Anna Biller’s The Love Witch follows Elaine (Samantha Robinson): a witch in her desperate quest for true love. But, despite her best efforts to seduce the potential men of her dreams, they always manage to end up dead…
Biller takes the concept of an auteur to its extreme (acting as director, producer and editor, designing costumes and sets, and even composing the film’s score) and her dedication to the project really shows. Designed and filmed in a way that perfectly replicates the horror and sexploitation flicks of the 60s and 70s, in all their gaudy Technicolor glory, The Love Witch has it all: terrible haircuts, brilliant make-up, stilted performances and occultist full-frontal nudity.
It’s perhaps a little too faithful to its sources in parts (the pacing is a little lethargic) and the two hour run-time may prove testing for some, but the film never collapses into pastiche. Biller’s obvious love for her sources’ aesthetics is matched by her fierce opposition to their sexual politics. “You sound as if you’ve been brainwashed by the patriarchy”, a friend tells the witch. She’s not wrong; Elaine’s idea of true love is being carried away on a horse by her prince. So often, however, her willingness to embrace medieval gender roles fails to bring her any meaningful happiness.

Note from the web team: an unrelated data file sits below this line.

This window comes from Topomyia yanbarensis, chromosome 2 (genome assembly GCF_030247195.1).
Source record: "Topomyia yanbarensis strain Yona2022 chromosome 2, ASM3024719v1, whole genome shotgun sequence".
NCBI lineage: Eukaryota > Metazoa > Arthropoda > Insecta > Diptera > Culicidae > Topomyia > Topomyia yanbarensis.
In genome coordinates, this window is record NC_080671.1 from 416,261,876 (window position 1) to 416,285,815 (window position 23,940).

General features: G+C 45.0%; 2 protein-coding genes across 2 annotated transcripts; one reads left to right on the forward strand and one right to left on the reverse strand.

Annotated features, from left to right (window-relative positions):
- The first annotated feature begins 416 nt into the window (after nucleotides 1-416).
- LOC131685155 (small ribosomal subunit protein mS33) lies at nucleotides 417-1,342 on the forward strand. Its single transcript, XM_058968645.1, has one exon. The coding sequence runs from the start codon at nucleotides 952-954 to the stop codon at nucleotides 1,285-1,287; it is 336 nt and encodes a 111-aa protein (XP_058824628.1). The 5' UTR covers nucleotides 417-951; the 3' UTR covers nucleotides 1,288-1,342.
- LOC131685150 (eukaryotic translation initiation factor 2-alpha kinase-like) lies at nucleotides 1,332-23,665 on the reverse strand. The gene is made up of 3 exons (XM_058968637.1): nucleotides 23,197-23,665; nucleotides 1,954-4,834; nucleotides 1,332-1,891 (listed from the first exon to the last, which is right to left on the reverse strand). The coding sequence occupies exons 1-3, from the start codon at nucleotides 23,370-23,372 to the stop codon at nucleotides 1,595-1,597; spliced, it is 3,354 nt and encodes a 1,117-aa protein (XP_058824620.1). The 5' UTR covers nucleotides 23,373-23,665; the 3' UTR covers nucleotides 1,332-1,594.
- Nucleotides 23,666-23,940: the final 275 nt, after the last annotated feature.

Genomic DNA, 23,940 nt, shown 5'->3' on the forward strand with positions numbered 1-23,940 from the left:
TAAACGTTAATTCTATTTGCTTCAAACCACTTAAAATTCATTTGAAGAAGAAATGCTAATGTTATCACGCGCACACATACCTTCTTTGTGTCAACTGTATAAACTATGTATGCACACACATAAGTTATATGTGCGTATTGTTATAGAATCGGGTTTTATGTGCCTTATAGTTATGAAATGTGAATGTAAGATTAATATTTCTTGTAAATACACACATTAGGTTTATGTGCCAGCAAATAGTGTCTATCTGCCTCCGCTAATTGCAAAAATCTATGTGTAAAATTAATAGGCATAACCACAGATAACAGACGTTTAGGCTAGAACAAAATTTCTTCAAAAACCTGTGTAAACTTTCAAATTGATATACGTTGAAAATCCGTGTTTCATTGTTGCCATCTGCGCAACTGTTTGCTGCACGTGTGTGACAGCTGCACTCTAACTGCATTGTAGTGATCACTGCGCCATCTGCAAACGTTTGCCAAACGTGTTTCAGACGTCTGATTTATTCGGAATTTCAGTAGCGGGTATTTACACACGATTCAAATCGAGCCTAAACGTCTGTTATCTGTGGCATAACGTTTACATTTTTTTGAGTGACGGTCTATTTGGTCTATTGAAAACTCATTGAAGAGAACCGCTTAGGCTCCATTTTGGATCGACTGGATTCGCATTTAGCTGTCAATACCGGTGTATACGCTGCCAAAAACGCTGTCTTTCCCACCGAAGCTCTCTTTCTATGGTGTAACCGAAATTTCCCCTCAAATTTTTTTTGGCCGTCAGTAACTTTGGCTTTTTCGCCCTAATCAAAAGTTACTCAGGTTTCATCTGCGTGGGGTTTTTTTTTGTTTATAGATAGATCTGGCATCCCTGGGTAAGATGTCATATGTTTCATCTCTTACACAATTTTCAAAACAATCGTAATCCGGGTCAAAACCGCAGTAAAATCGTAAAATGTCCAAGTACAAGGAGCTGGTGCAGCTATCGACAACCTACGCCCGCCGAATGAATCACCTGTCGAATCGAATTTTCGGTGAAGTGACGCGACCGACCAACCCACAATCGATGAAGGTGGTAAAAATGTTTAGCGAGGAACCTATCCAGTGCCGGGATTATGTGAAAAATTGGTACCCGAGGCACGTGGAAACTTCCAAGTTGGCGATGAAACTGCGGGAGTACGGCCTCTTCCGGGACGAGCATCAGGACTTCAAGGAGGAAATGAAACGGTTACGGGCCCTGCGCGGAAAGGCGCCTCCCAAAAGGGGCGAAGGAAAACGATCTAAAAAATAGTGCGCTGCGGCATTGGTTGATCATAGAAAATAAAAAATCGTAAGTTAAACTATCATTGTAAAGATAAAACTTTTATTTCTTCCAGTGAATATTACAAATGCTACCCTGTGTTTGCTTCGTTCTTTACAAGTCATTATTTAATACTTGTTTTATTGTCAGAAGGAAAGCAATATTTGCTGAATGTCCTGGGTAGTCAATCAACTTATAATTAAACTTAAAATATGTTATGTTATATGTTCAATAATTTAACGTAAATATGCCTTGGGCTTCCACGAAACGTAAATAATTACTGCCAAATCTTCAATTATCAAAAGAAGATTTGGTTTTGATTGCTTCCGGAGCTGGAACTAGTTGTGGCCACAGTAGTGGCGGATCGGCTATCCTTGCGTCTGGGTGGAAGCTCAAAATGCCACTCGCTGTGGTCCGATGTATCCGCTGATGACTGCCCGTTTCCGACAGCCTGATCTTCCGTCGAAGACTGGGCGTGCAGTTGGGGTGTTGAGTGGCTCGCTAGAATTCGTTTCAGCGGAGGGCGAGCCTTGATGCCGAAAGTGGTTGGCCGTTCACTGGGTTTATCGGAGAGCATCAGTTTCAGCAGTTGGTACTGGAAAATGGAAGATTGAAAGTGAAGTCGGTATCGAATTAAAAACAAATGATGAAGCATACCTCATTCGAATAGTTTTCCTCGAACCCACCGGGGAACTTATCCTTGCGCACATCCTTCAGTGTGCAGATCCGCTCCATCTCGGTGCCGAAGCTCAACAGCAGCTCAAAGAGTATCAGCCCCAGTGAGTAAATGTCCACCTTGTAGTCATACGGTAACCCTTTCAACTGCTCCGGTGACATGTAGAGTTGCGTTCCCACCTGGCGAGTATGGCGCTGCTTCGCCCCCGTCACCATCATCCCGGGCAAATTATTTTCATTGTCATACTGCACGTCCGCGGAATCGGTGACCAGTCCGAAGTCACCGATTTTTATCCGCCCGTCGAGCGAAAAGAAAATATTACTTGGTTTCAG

The film’s humour prevents it from ever getting dull (say hello to cinema’s best tampon joke). However, beneath the deadpan hilarity lies a very serious message. A cry of ‘burn the witch’ descends into an attempted rape – a reminder of the horrific realities of the misogyny the film satirises. Perhaps the film’s masterstroke is that it is not set in the period it visually emulates but rather the present day. Unlike the sexploitation genre, the issues raised in The Love Witch have not been left in the past. Smart, funny and visually ambitious, The Love Witch is the feminist occultist satire you never knew you needed.
Image: Carnival Honey